I reviewed Sam Fuller’s Forty Guns a while ago, and I’ve now got my own copy of that (as opposed to the library copy I reviewed) as part of Umbrella’s Fuller four-pack. Tonight’s film was the first film in that set (we’ll encounter the others in due course), and a cracker it is… Revolving as it does around a Communist organisation, or rather the people wittingly (and unwittingly) working for same, Pickup on South Street is a film totally of its time, but nonetheless it seems to posit an interesting relationship between the Reds and the good (?) guys. Communism was a convenient evil for a filmmaker like Fuller making a hothouse pulp thriller, the very embodiment of it for the characters in the film… except, perhaps, for our distinctly anti hero. Richard Widmark’s pickpocket Skip McCoy exudes a positively no-fucks-given cockiness, blasé about the fact that one more conviction could send him to jail for life, and similarly unconcerned about the Reds except insofar as he can make money out of them; when he pockets a woman’s purse that contains film of government secrets to be passed to the Communists, he merely sees them as a target for extortion. As we should know by now, America’s ability to do business with people it’d like us to think were at its ideological polar opposite (and who could be turned into an enemy of humanity when necessary; cf. Nazi Germany, Saddam Hussein and that Bin Laden guy) is a notable one, and McCoy illustrates the point: ideology be damned if there’s money to be made (indeed, I don’t think at any point he denounces Communism per se; he goes on his climactic rampage after Red stooge Joey beats up his girlfriend Candy, by this point McCoy’s love interest as well as target of theft, and who Joey used as his unwitting courier. He hunts Joey down because he’s slime, not because he’s a Communist). Of course, making a convicted criminal illustrate the point carefully blunts any subversive potential, and other underworld characters in the film are more scrupulous; Moe the informant won’t sell McCoy to the Communists. Though she will sell him to the police and to Candy when she’s hunting him before any of them know she’s been working for the Communists unawares. It’s a milieu in which few, even the police, can claim real moral superiority over anyone else. Or it could just be a red hot (ho ho!) piece of 1950s Hollywood studio entertainment rather than my scathing indictment of the American capitalist urge. Or something. Terrific whatever it is.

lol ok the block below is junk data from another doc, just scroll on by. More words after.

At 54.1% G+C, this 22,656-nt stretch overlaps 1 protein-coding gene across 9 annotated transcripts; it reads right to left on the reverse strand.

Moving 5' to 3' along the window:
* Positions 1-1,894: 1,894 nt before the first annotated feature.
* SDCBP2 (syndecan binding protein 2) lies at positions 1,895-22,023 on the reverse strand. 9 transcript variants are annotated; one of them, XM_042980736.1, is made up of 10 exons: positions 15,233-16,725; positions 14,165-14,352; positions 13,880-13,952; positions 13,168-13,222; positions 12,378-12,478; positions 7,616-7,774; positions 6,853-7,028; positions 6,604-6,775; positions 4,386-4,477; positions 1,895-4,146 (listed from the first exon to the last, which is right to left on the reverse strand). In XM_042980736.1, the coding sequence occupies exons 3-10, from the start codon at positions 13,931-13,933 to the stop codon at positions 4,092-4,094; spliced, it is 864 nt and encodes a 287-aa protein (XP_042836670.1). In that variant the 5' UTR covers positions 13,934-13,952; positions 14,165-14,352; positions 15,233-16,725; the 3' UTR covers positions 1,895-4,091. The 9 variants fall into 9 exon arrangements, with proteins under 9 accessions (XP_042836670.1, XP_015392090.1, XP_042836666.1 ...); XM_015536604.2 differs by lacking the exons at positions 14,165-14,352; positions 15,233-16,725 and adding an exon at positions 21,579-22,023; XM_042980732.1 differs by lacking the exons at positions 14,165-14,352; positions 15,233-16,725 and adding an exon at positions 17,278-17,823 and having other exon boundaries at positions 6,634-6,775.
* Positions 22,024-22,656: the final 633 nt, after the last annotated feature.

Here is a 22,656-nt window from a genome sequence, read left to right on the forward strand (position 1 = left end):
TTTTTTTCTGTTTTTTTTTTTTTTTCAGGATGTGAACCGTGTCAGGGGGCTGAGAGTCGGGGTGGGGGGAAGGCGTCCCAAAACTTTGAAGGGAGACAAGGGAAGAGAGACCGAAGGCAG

Pickup on South Street (1953)